I use k1000 film cameras with these lens. The polarizer is a Vivitar circular - rather than linear. It's a newer polarizer as compared to my K 2.5/200mm old lens. Feedback welcome!
10-03-2012, 12:52 AM   #10
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Great to see that this article is useful!

Most polarizers, except really-really good ones, are quite far from being perfectly flat. That's because they're harder to make than other filters, they have more layers and they are made of stuff that's more difficult to work with. Small errors in the flatness of each layer accumulate. When used on lenses with short focal lengths (say, 50mm or less), you don't really notice the effect. On longer lenses, the magnification of the lens amplifies any errors in the filter.

I, too, noticed this problem. I had a cheap, no-particular-brand (ok, Vivitar IS a brand) circular polarizer. On the 18-55mm, I never noticed any problems. On the 50-200mm, no matter how I turned the focus ring, I couldn't get a sharp picture. Took the filter off, everything was back to normal again.

I once stumbled upon a test of various polarizing filters. Among other things, they test the homogeneity of the filter. Here's the link:
Polarizing filters test - Introduction - Lenstip.com
Even some filters from very respectable brands had problems with homogeneity.

So, an addendum to the infinity focus fixing article: take the filters off when doing this!
08-16-2014, 12:06 PM   #11
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Well, there is an easier way to adjust focus on this lens, just shift up the rubberized grip, and three very tiny screws show up.
When loosened (removing not required) you can focus without rotating the distance scale, and so you can adjust infinity focus.

Do not cut the rubber grip, just break the glue by putting a thin screwdriver below the rubber etc.
The rubber can be glued back, or what I do, use double sided sellotape.

It is very uncommon that focus or zoom adjustments must be done with the optics part of a lens disassembled, I never encountered such a lens.
08-17-2014, 08:04 PM   #12
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Actually, the procedure described is how focus is adjusted for that lens and hundreds of others made from the 50's through the 90's, especially fixed focal length lenses.
08-17-2014, 08:30 PM   #13
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Excellent. This should be also referenced/linked in the Lens Repair Database thread.

I would use a JIS driver instead of a Philips Head screwdriver to lessen the change of stripping the screw heads.
11-03-2014, 08:54 AM   #14
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I reset an AF lens to infinity doing the following: (Please read disclaimer below- this may not work for you, I tried it as a last resort and it did work for me)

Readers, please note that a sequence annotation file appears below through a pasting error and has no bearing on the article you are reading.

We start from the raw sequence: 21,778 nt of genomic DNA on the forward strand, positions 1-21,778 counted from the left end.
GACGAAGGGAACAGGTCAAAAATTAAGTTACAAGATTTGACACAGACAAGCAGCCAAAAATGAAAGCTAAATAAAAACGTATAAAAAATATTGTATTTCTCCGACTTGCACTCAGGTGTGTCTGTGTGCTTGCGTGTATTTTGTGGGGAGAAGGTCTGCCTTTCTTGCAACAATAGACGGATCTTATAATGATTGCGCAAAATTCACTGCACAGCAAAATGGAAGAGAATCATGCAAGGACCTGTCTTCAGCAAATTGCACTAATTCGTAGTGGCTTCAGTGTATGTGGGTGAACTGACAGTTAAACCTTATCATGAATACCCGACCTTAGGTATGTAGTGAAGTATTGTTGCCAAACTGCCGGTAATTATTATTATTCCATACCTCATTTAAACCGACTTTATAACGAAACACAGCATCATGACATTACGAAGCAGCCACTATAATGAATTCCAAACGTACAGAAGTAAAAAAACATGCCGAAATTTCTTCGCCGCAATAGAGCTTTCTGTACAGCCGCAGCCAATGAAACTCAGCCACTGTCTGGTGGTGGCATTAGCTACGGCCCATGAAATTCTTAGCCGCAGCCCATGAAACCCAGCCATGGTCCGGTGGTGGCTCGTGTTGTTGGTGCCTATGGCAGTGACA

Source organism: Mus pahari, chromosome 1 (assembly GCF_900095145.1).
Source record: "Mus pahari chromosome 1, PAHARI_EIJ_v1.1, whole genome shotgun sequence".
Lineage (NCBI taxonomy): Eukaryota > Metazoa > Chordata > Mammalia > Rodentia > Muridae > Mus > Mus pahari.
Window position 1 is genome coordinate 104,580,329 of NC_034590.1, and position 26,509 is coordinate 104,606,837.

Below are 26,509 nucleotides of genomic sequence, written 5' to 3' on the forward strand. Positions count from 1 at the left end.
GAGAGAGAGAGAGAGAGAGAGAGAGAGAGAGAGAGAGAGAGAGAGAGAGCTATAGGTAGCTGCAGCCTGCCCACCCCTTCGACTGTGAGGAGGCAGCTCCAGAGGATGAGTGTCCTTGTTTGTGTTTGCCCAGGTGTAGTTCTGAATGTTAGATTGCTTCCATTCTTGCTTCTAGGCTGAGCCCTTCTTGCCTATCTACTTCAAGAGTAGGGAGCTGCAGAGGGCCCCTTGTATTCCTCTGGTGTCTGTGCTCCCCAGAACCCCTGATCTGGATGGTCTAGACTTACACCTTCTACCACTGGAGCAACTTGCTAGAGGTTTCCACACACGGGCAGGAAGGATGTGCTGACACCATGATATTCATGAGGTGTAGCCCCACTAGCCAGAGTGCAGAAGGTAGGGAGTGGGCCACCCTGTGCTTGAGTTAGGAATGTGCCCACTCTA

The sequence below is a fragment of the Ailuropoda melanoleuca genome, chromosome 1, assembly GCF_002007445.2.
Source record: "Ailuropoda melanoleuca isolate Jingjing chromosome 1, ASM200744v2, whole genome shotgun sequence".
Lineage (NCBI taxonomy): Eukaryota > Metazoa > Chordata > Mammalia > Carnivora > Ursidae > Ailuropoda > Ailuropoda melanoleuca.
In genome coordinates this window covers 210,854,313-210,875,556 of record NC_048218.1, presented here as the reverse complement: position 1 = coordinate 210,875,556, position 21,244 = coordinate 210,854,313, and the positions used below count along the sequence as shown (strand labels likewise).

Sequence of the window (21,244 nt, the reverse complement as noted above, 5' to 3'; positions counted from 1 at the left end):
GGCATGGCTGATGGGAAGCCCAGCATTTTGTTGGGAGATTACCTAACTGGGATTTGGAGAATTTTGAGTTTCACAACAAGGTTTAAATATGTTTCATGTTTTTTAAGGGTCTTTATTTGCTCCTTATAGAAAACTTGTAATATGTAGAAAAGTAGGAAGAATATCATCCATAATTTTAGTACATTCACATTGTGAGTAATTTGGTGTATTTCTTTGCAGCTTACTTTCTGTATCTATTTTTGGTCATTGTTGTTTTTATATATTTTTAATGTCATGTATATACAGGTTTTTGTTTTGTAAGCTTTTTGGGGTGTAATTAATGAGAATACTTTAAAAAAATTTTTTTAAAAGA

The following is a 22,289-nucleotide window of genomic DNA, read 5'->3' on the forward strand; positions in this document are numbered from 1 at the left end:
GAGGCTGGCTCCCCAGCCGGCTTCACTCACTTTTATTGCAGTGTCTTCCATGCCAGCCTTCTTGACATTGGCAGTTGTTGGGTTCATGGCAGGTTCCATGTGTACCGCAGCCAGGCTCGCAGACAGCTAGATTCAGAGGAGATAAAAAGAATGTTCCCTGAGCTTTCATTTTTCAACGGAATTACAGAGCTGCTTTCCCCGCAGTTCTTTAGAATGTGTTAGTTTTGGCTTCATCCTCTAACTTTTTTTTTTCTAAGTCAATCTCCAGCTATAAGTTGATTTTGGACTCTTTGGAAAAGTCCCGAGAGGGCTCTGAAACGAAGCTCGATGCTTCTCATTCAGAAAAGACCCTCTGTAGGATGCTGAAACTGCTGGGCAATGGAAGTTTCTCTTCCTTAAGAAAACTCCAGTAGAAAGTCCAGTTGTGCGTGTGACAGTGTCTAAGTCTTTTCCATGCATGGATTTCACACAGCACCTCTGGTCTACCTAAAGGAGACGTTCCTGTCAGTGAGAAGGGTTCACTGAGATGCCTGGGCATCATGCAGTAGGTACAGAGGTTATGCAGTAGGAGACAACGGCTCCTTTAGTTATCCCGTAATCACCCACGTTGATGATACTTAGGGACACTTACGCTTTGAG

It is worth hanging on to an outdated body of your brand just to use for lens adjustments, so you don't have to worry about damaging your camera)
Set your (outdated dslr) camera for a LONG EXPOSURE
Focus on Infinity (even though lens won't focus to infinity)
Release the shutter
Removed lens before exposure completed.
Shut off camera
Replace lens.

The camera body and lens I tried it with was an Olympus. I found this 'fix' method 'googling' the problem.

Legal disclaimer: the technique described here worked for me, it doesn't necessarily mean it will work for you, too. I DO NOT ASSUME RESPONSIBILITY IF YOU DO SOMETHING BAD TO YOUR LENS AS A RESULT OF THE TECHNIQUE THAT I HAVE PRESENTED HERE. IF YOU DECIDE TO DISASSEMBLE YOUR LENS, YOU DO THAT AT YOUR OWN RISK.
11-05-2014, 06:48 AM   #15
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QuoteOriginally posted by Pentaxaholic Quote
I reset an AF lens to infinity doing the following: (Please read disclaimer below- this may not work for you, I tried it as a last resort and it did work for me)

It is worth hanging on to an outdated body of your brand just to use for lens adjustments, so you don't have to worry about damaging your camera)
Set your (outdated dslr) camera for a LONG EXPOSURE
Focus on Infinity (even though lens won't focus to infinity)
Release the shutter
Removed lens before exposure completed.
Shut off camera
Replace lens.

The camera body and lens I tried it with was an Olympus. I found this 'fix' method 'googling' the problem.
This sounds like some sort of "software hack", to fool the camera into thinking the infinity position is elsewhere. I'm not sure how much this fix would help in the case of Pentax AF lenses. If you use a screwdriver to turn the focusing screw inside the lens mount, you'll hit the same hard stops at the ends. If infinity can be reached somewhere during the travel, the AF system of the camera can find it on its own, no need to do any strange meddling. And if the lens consistently front/back-focuses, you should compensate from the Pentax DSLR settings menu (I don't remember where, I've never used the feature, but I know it's present).